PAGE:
Continuing further from our previous article on Ratio Put BackSpread Options Trading Example Explained, here are the details about the Payoff Functions for Put Ratio BackSpread Options Trading
How is a Ratio Put BackSpread Options Position constructed?
Put Ratio BackSpread Options is constructed using Put options in a particular ratio (for long and short) usually the ratio of buy to sell puts is 2:1 or 3:2 i.e. the option trader taking Put Ratio BackSpread position is net buyer.
Here are the details about construction of Put Ratio BackSpread :
If you wish to construct it with 3:2 ratio, then here is how it will look
But do note that higher no of put option positions will mean higher brokerage costs.
For the remainder of this discussion, I will keep the 3 options combination for explanation of example.
Can we have an example of Put Ratio BackSpread Options
Suppose the IBM stock is trading at a price of $50 per share. You as an option trader, expect that IBM might take a big hit and might come down to $20 or so. How can you use Put Ratio BackSpread Options to benefit from this prediction, if it happens to come true?
Suppose you just short the IBM stock and it indeed goes down to $20 from $50. Hence your profit will be $30. But you may be required to keep margin for short stock as demanded by your broker.
Other option is to buy a long put of say $50 strike price for a price of say $5. However, the problem is that if the underlying stock price goes above $50, then you will loose your entire $5 (100% loss).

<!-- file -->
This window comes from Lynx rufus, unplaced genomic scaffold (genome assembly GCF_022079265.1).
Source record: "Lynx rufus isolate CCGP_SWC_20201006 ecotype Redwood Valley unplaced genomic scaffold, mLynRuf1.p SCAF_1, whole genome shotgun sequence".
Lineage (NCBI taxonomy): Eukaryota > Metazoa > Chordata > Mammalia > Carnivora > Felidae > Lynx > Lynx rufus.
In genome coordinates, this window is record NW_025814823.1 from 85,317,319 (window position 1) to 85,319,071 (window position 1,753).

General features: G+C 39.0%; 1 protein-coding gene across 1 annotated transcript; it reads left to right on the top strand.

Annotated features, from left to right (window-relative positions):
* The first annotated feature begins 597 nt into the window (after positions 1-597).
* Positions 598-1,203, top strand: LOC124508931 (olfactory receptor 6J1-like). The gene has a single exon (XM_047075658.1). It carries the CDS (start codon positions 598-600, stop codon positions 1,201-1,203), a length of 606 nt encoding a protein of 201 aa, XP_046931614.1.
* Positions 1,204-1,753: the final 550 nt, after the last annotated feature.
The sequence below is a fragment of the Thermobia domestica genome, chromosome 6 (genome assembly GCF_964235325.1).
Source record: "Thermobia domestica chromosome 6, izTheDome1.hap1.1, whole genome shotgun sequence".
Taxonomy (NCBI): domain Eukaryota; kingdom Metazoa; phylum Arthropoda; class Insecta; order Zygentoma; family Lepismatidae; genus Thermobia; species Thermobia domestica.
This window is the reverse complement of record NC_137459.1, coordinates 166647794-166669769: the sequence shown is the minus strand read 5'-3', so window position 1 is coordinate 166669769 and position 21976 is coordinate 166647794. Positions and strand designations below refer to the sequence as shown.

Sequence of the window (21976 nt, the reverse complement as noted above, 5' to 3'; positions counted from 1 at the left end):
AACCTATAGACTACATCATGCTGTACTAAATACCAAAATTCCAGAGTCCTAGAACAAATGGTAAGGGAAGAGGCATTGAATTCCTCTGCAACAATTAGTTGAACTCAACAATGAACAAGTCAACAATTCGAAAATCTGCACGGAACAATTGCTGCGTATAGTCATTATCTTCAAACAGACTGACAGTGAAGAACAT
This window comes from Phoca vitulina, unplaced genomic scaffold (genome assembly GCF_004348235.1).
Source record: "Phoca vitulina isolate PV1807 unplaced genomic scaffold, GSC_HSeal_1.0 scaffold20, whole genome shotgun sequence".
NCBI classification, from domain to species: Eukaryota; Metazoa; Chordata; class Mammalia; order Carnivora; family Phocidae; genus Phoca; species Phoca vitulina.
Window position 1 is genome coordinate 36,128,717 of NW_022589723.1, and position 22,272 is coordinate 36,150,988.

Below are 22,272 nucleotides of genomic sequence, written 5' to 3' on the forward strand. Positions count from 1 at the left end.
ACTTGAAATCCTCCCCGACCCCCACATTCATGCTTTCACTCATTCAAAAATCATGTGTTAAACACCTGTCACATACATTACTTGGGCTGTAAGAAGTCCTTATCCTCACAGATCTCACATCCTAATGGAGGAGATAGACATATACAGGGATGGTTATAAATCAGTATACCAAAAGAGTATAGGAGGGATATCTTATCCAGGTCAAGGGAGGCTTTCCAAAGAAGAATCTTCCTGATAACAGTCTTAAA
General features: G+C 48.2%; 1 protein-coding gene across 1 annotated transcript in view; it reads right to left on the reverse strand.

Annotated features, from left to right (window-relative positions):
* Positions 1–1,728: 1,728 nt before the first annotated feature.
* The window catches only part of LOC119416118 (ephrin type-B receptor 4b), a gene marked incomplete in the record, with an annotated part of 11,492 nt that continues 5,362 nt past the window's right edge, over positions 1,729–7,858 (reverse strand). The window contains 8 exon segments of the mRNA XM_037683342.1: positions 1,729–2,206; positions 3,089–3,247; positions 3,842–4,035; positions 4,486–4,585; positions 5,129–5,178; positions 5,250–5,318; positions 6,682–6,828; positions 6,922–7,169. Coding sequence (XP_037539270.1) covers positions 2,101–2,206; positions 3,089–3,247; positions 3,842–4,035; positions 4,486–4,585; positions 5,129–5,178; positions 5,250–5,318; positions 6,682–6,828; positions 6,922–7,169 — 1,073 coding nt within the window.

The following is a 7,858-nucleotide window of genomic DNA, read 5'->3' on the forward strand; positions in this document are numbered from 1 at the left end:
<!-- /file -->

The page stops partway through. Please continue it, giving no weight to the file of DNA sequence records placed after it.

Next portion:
Now let's see how the Put Ratio BackSpread Options can help.
1) Long 2 * OTM Put Options at an option premium of $3 each
2) Short 1 ITM Put Option at an option premium of $12
i.e. you are buying 2 put options with strike price of $45 at a option premium of $3 each.
You also short one put option with a strike price of $55 at a option premium of $12. Hence you net receive ($12  2*$3 = $6) from this position.
Put Ratio BackSpread Options Payoff Function
Here is how the individual option positions will look without considering the prices paid.Please note that the DARK BLUE colored payoff function for the second long put option is hidden behind the similar PINK colored payoff function, hence not visible.
Now let's add all these 3 positions together  Please note that prices are still NOT considered: (Learn how to correctly add the multiple payoff functions: Mathematics of Options Trading: Adding Multiple Call & Put Options
Finally, let's consider the price also. The option trader received a net $6 from these 3 options position combination. Since it is a net payin (or payment received), we shift the ORANGE colored graph upwards to get the BROWN colored net payoff function with prices factored in:
Let's continue onto explanation of this Ratio Put BackSpread Profit & Loss Calculations
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